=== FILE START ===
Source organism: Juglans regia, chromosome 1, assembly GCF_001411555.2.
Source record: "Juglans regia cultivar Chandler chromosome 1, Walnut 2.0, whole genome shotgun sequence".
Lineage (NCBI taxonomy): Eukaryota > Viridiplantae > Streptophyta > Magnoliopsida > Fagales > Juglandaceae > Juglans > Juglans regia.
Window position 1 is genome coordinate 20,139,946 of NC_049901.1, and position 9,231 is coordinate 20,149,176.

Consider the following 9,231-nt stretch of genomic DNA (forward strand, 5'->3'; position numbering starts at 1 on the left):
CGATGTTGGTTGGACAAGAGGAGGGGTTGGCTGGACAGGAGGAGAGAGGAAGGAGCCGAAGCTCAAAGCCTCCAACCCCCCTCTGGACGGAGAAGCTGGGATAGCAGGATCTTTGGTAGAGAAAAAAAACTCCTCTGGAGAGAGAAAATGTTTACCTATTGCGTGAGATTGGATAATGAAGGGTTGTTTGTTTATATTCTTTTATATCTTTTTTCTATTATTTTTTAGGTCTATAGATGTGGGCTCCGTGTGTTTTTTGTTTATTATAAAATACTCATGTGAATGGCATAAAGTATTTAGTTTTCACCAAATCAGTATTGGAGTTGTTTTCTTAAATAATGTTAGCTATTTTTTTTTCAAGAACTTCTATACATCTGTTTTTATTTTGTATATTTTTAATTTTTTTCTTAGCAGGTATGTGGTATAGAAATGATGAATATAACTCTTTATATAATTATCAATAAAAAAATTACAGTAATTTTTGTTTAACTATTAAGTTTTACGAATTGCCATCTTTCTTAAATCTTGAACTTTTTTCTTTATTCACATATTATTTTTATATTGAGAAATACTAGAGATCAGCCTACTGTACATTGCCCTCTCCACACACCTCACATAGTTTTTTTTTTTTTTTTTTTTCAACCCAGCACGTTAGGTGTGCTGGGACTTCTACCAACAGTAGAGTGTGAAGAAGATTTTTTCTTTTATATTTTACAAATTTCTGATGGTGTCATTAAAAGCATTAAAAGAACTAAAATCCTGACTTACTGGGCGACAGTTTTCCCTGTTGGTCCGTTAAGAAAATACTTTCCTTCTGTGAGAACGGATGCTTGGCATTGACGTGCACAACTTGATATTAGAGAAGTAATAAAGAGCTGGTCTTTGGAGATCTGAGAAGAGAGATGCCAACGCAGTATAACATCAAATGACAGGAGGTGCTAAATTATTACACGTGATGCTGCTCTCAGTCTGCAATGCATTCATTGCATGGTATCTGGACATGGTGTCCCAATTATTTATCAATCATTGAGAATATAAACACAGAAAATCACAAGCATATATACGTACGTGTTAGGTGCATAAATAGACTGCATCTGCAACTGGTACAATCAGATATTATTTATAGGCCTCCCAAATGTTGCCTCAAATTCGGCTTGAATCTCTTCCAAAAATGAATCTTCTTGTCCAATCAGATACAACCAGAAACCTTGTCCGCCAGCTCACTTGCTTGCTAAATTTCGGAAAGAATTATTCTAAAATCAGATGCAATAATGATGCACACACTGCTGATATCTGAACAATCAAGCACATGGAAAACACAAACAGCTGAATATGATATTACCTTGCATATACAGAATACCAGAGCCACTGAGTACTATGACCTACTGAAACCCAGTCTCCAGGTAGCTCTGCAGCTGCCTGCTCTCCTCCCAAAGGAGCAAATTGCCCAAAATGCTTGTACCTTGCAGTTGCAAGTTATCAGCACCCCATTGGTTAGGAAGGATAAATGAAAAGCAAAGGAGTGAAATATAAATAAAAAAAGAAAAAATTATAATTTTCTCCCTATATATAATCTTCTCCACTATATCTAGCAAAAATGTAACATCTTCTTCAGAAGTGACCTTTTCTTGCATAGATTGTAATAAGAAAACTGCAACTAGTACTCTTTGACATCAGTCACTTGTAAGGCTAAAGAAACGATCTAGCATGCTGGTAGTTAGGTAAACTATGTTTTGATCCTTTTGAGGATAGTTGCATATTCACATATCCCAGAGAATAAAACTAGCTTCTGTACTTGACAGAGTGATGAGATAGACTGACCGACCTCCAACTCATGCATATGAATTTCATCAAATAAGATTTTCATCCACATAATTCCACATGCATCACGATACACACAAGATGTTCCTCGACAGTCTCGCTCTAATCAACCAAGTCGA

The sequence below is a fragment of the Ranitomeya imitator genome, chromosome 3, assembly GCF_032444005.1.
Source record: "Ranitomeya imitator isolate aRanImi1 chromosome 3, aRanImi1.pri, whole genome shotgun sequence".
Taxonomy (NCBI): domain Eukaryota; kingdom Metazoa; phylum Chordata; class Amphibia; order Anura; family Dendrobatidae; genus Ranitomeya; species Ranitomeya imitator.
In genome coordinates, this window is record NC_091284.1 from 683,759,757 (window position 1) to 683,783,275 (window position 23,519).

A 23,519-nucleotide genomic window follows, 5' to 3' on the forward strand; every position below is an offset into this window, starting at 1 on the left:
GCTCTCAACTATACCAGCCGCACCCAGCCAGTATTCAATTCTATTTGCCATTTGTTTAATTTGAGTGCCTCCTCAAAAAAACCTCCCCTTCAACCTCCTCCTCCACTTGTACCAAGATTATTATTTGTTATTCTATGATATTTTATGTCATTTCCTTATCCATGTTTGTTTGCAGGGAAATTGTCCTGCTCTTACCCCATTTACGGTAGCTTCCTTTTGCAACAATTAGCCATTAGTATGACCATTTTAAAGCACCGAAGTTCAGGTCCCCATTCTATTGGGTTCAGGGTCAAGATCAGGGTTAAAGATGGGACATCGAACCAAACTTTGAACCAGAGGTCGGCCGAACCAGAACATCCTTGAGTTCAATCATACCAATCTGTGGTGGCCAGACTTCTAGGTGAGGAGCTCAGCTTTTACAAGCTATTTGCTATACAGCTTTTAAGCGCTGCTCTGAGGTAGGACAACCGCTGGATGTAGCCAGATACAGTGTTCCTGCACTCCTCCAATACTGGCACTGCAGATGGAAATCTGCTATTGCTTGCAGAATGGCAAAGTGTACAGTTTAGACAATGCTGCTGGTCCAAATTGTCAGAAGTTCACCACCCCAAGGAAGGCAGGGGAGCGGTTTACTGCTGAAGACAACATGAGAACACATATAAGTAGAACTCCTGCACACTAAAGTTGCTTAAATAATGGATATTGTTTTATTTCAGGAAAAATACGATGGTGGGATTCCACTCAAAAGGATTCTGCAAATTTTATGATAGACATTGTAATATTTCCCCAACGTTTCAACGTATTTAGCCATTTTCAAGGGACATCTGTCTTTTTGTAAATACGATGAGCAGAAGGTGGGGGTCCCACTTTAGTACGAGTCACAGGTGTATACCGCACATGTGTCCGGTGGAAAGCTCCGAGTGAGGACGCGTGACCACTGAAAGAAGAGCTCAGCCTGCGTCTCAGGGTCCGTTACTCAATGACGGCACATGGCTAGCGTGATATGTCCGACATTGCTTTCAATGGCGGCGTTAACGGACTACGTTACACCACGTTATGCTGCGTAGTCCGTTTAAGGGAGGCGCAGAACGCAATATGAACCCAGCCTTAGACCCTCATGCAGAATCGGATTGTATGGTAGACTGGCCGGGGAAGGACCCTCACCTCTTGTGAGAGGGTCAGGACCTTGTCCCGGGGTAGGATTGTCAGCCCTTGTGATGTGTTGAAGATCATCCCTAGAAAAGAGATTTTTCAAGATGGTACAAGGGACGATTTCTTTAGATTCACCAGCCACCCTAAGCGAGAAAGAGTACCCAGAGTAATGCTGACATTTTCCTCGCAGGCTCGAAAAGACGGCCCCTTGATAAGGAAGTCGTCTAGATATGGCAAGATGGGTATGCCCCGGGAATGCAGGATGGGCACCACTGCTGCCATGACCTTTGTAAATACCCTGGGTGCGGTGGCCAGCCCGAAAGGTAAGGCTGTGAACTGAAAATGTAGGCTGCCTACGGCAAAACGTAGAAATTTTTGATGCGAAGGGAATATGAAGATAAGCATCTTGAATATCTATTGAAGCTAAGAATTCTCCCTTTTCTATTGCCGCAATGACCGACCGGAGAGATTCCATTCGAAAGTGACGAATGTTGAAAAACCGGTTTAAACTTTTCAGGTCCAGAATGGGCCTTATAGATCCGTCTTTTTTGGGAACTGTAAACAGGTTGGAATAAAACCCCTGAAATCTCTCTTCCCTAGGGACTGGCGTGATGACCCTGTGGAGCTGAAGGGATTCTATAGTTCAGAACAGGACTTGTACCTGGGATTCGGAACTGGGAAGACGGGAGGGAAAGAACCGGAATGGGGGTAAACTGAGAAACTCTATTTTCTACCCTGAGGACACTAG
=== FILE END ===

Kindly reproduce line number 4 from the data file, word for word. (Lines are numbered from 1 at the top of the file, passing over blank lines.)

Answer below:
Window position 1 is genome coordinate 20,139,946 of NC_049901.1, and position 9,231 is coordinate 20,149,176.